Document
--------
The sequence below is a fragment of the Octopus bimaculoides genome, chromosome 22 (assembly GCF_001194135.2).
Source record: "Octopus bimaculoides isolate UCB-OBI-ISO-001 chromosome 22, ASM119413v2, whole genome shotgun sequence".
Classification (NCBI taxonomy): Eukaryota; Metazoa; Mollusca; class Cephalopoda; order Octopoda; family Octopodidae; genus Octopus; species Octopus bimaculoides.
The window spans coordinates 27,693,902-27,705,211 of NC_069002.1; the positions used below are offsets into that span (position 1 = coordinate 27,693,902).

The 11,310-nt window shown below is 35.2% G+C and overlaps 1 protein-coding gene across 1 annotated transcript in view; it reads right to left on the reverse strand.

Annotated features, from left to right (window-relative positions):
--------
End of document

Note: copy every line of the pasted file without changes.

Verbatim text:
The sequence below is a fragment of the Octopus bimaculoides genome, chromosome 22 (assembly GCF_001194135.2).
Source record: "Octopus bimaculoides isolate UCB-OBI-ISO-001 chromosome 22, ASM119413v2, whole genome shotgun sequence".
Classification (NCBI taxonomy): Eukaryota; Metazoa; Mollusca; class Cephalopoda; order Octopoda; family Octopodidae; genus Octopus; species Octopus bimaculoides.
The window spans coordinates 27,693,902-27,705,211 of NC_069002.1; the positions used below are offsets into that span (position 1 = coordinate 27,693,902).

The 11,310-nt window shown below is 35.2% G+C and overlaps 1 protein-coding gene across 1 annotated transcript in view; it reads right to left on the reverse strand.

Annotated features, from left to right (window-relative positions):